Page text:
Wednesday, March 18, 2009

Two County Executives, Two Budgets

Montgomery County Executive Ike Leggett and Prince George’s County Executive Jack Johnson both submitted tight FY 2010 budget recommendations to their County Councils. Both men had formidable challenges and dealt with them differently.

At first glance, Leggett’s job seems harder because he has to close a $587 million deficit while Johnson confronts a $113 million gap. But Montgomery County is projecting a slight revenue increase from $4.385 billion in FY 09 to $4.436 billion in FY 10 (up 1.2%) while Prince George’s is projecting a revenue drop from $3.182 billion to $3.068 billion (down 3.6%). This enables Leggett to close his deficit with a small increase in spending while Johnson has no choice but to impose absolute cuts.

We looked at thirteen line items in the two counties’ budgets that were roughly comparable to examine the choices made by the County Executives. (We also included debt service, which is a significant cost but not one over which the counties have much discretion.) These items comprise more than three-quarters of each county’s budget. Here are the changes from FY 09’s budget recommended by the County Executives:

Johnson’s greater difficulty can be seen right away: he has recommended an absolute decrease for every one of the above items except debt service. Leggett cut six items and was also able to cut debt service. But the difference in their relative priorities for targeting and protection is even more interesting.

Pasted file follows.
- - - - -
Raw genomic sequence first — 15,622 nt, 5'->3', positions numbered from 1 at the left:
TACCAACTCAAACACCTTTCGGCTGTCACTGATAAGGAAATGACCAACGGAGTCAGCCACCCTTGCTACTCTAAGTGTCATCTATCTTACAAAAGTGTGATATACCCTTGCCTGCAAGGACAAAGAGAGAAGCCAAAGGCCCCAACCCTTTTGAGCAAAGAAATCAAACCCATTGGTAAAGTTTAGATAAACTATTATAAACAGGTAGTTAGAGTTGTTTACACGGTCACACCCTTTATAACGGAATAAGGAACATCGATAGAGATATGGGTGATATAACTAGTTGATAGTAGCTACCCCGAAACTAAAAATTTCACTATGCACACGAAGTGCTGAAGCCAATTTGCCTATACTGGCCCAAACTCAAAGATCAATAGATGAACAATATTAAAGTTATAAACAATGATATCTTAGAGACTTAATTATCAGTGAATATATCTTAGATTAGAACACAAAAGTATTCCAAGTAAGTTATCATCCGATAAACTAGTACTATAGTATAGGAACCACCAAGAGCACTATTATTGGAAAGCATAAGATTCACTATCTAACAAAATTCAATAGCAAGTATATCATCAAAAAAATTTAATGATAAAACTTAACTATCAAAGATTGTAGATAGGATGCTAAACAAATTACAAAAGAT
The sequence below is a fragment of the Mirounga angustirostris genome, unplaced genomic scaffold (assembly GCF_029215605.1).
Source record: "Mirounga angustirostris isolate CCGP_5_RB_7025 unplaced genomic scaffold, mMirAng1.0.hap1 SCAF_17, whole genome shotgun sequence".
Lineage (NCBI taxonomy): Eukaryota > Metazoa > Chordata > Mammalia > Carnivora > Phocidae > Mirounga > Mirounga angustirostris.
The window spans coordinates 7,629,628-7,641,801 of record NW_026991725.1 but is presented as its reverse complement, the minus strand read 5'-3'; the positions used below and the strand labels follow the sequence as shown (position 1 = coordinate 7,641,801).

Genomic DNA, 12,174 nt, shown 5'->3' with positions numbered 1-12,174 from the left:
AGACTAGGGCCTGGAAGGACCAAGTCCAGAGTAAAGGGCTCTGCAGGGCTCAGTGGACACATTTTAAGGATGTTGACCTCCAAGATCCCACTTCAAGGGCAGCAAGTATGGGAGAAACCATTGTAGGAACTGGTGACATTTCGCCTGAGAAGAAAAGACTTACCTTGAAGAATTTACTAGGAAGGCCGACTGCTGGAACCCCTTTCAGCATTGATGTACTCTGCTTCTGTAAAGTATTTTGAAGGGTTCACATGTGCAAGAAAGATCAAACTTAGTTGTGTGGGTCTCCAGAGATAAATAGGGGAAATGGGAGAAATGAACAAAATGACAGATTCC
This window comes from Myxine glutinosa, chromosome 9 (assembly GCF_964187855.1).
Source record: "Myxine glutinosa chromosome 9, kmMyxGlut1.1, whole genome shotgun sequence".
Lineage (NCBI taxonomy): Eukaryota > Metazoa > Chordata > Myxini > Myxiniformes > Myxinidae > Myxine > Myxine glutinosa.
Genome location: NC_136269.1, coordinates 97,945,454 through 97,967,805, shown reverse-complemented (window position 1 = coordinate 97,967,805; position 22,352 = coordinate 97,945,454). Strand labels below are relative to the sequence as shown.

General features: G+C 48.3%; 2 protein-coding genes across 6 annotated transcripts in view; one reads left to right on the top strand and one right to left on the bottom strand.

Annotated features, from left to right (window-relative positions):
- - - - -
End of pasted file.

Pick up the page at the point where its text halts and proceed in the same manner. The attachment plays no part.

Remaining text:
Johnson’s cuts concentrate on health & human services (-11.5%), environmental protection (-8.8%), the sheriff’s office (-8.2%) and the corrections department (-6.7%). He spared (relatively speaking) the circuit court (-0.9%), the community college (-2.0%), fire & rescue (-3.1%) and libraries (-3.4%). Leggett’s targets are libraries (-6.1%), the state’s attorney (-1.8%), the circuit court (-1.3%) and health & human services (-0.7%). He spared the public schools (+3.0%), fire & rescue (+2.7%), Montgomery College (+2.7%) and the police (+2.7%). Leggett’s funding for fire & rescue depends on the County Council’s approval of an ambulance fee, a tactic he was warned not to employ by seven council members. Both County Executives cut their own budgets as well as their County Councils’ funding.

The two County Councils will, of course, have the final word on the budgets. But these sets of recommendations say a lot about what is really important to both Ike Leggett and Jack Johnson.